Rent Control Challenges Take a Blow From the Supreme Court

New York City's stringent regulations will stay intact, but opponents vow to keep battling.

New York City’s strict rent stabilization measures will stay intact, at least for now. Image by Fotios Tsarouhis

Opposition to rent stabilization received a major setback on Tuesday as the result of a step by the U.S. Supreme Court. On the first day of its 2023-2024 term, the court declined to consider a challenge by industry groups to New York City’s controversial measures, which will stay intact for now. But opponents of the law indicate that avenues for further challenges remain open.

The lawsuit was brought by a pair of local groups: the Community Housing Improvement Program, which represents owners of more than 400,000 units, and the Rent Stabilization Association of N.Y.C., whose owners and agents represent some 1 million rent-stabilized units. At issue was the city’s Rent Stabilization Law, which generally applies to apartments built before 1974 that are not subject to much stricter rent control policies and that are located in buildings with six or more units.

The plaintiffs’ principal contention is that the law amounts to an unconstitutional seizure of private property, which is prohibited under the Fifth Amendment. In their petition to the high court, CHIP and RSA argued that “The RSL severely restricts (and in several instances completely negates) many of the rights that make up building owners’ property interests—specifically their rights to exclude, occupy, use, change the use of, and dispose of their property.”

In a July 2023 research note, Chris Bruen, senior director of research for the National Multifamily Housing Council, pointed out that—unlike the rent stabilization laws other major cities such as Washington, D.C.—the New York City laws do not allow owners an automatic right to increase rents in line with inflation. Instead, allowable rent increases are determined on an annual basis by the New York City Rent Guidelines Board.

Major changes arrived in 2019 with the enactment of the Housing Stability and Tenant Protection Act, a state law which had the effect of tightening New York City’s restrictions on landlords. That law stripped property owners of the right to raise stabilized apartment rents by as much as 20 percent when a resident moved out.

Prior to the 2019 law, owners were allowed to enact permanent rent increases, capped at 6 percent annually, for stabilized apartments whose properties underwent building-wide improvements. The new reforms rolled the cap on those increases back to 2 percent and placed a 30-year limit on them.

The new law also repealed the owners’ right to deregulate vacated stabilized units if rents had surpassed a certain threshold or when rents in occupied units had surpassed that threshold and occupant incomes reached a certain level.

Parties weigh in

The Legal Aid Society, which represented N.Y. Tenants & Neighbors, Community Voices Heard and the Coalition for the Homeless in the suit, praised the court’s action. “We welcome this decision, one rooted in the law and long-standing legal precedent, from the Supreme Court denying CHIP’s meritless and frivolous lawsuit challenging our city’s rent stabilization laws,” a spokesperson for the group said in an emailed statement. “We’re hopeful that the other two related cases, which lost in both the lower court and unanimously upheld on appeal, will meet a similar fate.”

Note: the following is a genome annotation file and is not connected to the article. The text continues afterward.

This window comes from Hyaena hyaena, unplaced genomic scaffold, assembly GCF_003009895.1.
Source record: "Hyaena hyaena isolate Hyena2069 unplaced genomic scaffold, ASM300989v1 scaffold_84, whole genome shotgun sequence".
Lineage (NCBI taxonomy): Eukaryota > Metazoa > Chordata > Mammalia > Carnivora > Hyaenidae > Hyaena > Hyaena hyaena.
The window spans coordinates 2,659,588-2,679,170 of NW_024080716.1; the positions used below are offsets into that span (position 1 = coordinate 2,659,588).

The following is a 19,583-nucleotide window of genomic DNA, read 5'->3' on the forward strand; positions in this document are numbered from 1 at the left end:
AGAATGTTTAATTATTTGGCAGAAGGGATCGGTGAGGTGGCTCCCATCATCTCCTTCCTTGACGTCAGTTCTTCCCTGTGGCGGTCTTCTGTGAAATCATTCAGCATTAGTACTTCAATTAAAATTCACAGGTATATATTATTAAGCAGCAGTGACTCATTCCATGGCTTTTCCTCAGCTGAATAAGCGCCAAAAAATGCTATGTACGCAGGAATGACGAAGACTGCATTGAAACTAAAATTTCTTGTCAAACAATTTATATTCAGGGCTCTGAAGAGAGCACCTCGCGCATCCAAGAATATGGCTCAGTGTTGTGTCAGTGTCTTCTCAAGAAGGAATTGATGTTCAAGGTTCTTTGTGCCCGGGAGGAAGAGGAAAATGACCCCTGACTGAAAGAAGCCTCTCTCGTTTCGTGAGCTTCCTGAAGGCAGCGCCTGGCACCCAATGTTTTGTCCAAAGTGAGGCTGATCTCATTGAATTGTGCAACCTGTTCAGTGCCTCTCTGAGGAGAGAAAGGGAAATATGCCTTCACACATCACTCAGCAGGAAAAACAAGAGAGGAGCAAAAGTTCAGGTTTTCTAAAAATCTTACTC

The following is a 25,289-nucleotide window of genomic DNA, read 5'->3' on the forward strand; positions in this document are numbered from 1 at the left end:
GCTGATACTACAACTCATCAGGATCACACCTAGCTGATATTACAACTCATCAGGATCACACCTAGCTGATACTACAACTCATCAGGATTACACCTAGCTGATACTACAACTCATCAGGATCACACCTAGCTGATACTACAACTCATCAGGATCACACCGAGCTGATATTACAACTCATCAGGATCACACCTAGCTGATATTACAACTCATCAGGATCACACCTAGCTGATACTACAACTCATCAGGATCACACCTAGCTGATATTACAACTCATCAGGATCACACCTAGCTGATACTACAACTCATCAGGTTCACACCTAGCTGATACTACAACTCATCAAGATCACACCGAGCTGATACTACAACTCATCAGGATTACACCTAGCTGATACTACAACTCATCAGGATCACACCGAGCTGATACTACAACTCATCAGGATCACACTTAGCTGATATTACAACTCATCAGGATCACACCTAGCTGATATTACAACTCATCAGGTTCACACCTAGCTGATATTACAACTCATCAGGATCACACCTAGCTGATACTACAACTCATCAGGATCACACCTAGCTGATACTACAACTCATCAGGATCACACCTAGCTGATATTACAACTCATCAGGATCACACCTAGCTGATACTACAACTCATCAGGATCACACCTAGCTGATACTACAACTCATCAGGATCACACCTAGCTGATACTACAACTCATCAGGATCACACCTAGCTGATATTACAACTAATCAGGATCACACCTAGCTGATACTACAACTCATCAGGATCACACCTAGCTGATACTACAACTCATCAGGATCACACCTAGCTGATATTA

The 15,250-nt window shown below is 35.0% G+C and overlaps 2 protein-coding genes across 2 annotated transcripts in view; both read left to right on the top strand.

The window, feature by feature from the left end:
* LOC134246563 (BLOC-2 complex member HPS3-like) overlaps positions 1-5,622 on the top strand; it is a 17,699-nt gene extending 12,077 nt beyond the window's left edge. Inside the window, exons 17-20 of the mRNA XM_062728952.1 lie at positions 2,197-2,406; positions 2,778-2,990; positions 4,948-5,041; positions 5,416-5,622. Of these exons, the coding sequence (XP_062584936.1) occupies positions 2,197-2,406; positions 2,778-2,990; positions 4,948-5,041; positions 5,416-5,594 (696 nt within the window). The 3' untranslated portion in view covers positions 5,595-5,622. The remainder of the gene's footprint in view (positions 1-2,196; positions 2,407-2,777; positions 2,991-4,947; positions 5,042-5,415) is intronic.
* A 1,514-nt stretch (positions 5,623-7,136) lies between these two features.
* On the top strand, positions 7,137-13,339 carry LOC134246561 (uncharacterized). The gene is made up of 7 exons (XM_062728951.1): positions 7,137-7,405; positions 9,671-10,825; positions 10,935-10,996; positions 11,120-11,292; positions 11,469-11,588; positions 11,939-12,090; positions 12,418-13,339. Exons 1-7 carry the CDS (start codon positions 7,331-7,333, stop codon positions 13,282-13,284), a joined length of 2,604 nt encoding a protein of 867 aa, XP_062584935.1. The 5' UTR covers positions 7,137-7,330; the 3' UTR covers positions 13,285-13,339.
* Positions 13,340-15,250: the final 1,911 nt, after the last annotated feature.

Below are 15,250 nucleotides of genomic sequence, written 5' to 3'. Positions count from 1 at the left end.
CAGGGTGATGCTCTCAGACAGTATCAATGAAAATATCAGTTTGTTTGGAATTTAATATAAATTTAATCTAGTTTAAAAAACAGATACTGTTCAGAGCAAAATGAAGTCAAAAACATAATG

Conversely, CHIP criticized the move.  “Since the time of our filing in July of 2019 foreclosures have accelerated and the law’s punitive effects have dramatically worsened,” Jay Martin, the organization’s executive director, said in a statement. “While we were hopeful a broad facial challenge would have delivered the most relief to the most owners as quickly as possible, we remain convinced that the law is irrational and vulnerable to more specific challenges.”

While CHIP expressed a preference for seeking change through legislative avenues, the group signaled that it will not be shying away from legal action it deems necessary. “One way or another this law must go down, its current form is destroying New York’s housing,” the group said in its statement.

CHIP will be supporting several major reforms in the upcoming legislative session, including proposals to provide a pathway for vacant rent-stabilized apartments requiring significant repairs to be brought back on the market and to overhaul a property tax system the organization says is racist and unfairly targets older rent-stabilized buildings. The group will also target what it identifies as redlining by insurance companies which it says drive up operating costs for “rent-stabilized property owners who rent a significant portion of their apartments to voucher holders.”

“While it was a blow to them, they’re still trying to go back to legislation and have them (the New York City Council) make some changes as it relates to this,” said Rob Gilman, co-head of the real estate division at accounting advisory Anchin. However, the legislative path is a rocky one for groups like CHIP.

“There are more tenants than landlords and you’d be voting to take something away from your constituents, even though your landlords are (also) your constituents and may give you more money if you’re running, but votes win,” said Gilman. “It’s a major uphill battle to try and have changes in legislation.”

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